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ROME — The Vatican on Tuesday reaffirmed its stance that euthanasia and assisted suicide are “intrinsically evil,” and told priests they should minister to those contemplating such deaths to try to change their minds but shouldn’t be present at the end if they don’t.
AUSTIN, Texas – With a record 10,002 coronavirus patients in Texas hospitals Friday, Gov. Greg Abbott again warned that he expects hospitalizations and deaths to continue to rise.
STONE MOUNTAIN, Ga. – Nadia Williams shrieked with surprise and emotion Saturday as she embraced her mother for the first time since agreeing nearly three months ago to live at the elder-care facility where she works.
BOISE – Idaho can move to the fourth and final stage of his plan to return to regular activity during the coronavirus pandemic despite a bump in infections, including among healthcare workers, Gov. Brad Little said Thursday.
Even before the coronavirus hit, cystic fibrosis meant a cold could put Jacob Hansen in the hospital for weeks. He relies on hand sanitizer and disinfecting wipes to stay healthy because he also has cerebral palsy and can’t easily wash his hands from his wheelchair, but these days shelves are often bare.
Who gets to live – and who doesn’t? It’s a decision no physician ever wants to make. In the midst of a global pandemic, however, such unwelcome decisions may have to be made. To prepare, Washington, like, states across the country, is adopting standards to guide such life-and-death decisions.
A second Eastern State Hospital employee has tested positive for COVID-19 following an outbreak at Western State Hospital, fueling concerns among health care workers and prompting disability-rights advocates to call for the release or transfer of many psychiatric patients.
A University of Michigan research team has created an augmented reality system that allows people with different levels of mobility to play and exercise together.
Lakeland Village facility fails federal review, must correct problems before taking new residents.
Disability Rights Washington joins with patient to sue the leaders of two state agencies in an effort to prevent developmentally disabled Washingtonians from getting stuck in hospitals for months at a time, instead of receiving supportive services in the community.
Department of Corrections will spend $5 million to settle a lawsuit over the rights of inmates with mental health needs at the state penitentiary in Walla Walla.
Meet Julia. She has electric-red hair, a yellow-felt body, loves painting and lives on Sesame Street. Julia, a Muppet on the long-running children’s show, has autism.
Disability, for me, has always felt natural, an inborn trait as much as my blue eyes and curly brown hair. That’s fundamentally different from a disease, which is an invader, an alien presence to get rid of.
The new program will work within the city’s existing civil service rules to match applicants with disabilities to jobs they’re qualified to do. The goal is to serve as an example for other private businesses in town to expand their workforce, said Mayor David Condon.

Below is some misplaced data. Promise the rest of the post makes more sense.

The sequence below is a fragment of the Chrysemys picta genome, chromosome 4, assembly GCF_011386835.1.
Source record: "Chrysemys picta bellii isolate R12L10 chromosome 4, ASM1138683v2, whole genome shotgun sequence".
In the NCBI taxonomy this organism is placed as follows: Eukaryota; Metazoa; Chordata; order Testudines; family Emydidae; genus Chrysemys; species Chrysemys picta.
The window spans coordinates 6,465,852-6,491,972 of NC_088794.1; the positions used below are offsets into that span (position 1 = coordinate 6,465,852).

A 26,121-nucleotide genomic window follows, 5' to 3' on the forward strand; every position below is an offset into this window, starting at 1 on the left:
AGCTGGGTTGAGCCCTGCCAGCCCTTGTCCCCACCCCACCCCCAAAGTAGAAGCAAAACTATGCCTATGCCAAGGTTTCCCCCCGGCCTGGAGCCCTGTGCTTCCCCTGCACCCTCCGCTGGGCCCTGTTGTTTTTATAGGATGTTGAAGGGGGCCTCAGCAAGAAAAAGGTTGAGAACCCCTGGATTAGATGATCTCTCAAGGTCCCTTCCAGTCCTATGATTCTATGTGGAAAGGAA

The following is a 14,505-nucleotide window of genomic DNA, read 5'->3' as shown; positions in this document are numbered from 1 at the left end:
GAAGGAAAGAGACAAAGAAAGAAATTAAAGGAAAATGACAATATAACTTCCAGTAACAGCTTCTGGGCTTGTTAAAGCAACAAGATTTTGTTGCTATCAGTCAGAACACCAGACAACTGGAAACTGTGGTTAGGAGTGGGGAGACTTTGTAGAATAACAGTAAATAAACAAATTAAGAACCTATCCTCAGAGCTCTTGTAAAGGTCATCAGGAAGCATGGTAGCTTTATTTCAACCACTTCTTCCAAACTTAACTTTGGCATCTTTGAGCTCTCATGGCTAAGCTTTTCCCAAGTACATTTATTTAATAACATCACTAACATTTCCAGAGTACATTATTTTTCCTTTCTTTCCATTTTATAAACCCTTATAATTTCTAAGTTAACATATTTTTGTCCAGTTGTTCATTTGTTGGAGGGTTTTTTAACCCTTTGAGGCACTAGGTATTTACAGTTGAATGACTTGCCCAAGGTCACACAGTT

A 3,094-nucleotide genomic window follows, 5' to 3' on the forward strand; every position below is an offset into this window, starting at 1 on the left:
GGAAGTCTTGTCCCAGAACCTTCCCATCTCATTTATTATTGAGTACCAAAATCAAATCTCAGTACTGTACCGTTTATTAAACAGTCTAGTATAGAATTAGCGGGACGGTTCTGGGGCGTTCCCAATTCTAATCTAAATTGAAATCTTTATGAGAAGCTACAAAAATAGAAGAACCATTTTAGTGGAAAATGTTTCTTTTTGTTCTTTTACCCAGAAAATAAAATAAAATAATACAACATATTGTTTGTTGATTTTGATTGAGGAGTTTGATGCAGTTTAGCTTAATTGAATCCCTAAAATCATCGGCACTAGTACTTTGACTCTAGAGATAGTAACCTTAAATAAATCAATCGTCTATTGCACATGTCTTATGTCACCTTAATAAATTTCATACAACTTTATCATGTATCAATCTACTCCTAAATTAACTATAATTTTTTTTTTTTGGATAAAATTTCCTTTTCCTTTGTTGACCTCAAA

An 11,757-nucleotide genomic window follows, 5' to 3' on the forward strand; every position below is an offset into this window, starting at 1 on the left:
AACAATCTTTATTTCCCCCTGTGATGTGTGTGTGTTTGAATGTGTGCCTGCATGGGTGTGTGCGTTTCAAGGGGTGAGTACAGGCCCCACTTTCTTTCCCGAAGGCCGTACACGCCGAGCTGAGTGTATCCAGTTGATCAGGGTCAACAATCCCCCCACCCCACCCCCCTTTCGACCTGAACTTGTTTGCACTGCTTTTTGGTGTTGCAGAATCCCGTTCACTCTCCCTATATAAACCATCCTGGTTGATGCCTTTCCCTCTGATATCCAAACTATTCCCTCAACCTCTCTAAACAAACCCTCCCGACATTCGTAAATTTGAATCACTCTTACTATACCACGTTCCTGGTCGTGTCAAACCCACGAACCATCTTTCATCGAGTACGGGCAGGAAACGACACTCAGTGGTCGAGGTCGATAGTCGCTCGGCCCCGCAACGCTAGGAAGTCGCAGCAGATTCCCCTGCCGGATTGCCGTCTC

After twice finding the state of Washington in contempt for violating an order to provide timely competency services to mentally ill people held in jails, a federal judge has approved a settlement that is designed to ensure people get help before entering the criminal justice system.
David Olsen will never forget Thanksgiving 1981. That’s the day he returned home following a four-month hospital stay – the result of a near fatal boating accident.
A Thursday public forum will address the challenges facing people with intellectual or developmental disabilities, along with break-out work sessions on community solutions. Titled “A Courageous Conversation,” the session includes a talk by Peter Berns, CEO of The Arc, a national organization with over 600 chapters that serves people with disabilities.
Paul D. LaMarche, 67, pleaded guilty to wire fraud and theft of government property in March, acknowledging that he took nearly $180,000 in disability benefits from BNSF Railway over 23 years. He was sentenced in U.S. District Court on Monday to nine months in prison and ordered to repay the money, along with a civil penalty of the same amount.
A company called Compass Career Solutions had its contract with the state to provide job training and coaching for clients with disabilities terminated in August, after state officials said workers didn’t have the proper certifications. The decision has left several former customers across the state, including in Spokane Valley, without a job coach for vulnerable adults.
The state of Washington has agreed to a plan to resolve a lawsuit filed on behalf of mentally ill people who’ve been warehoused in jails for weeks or months while awaiting competency services.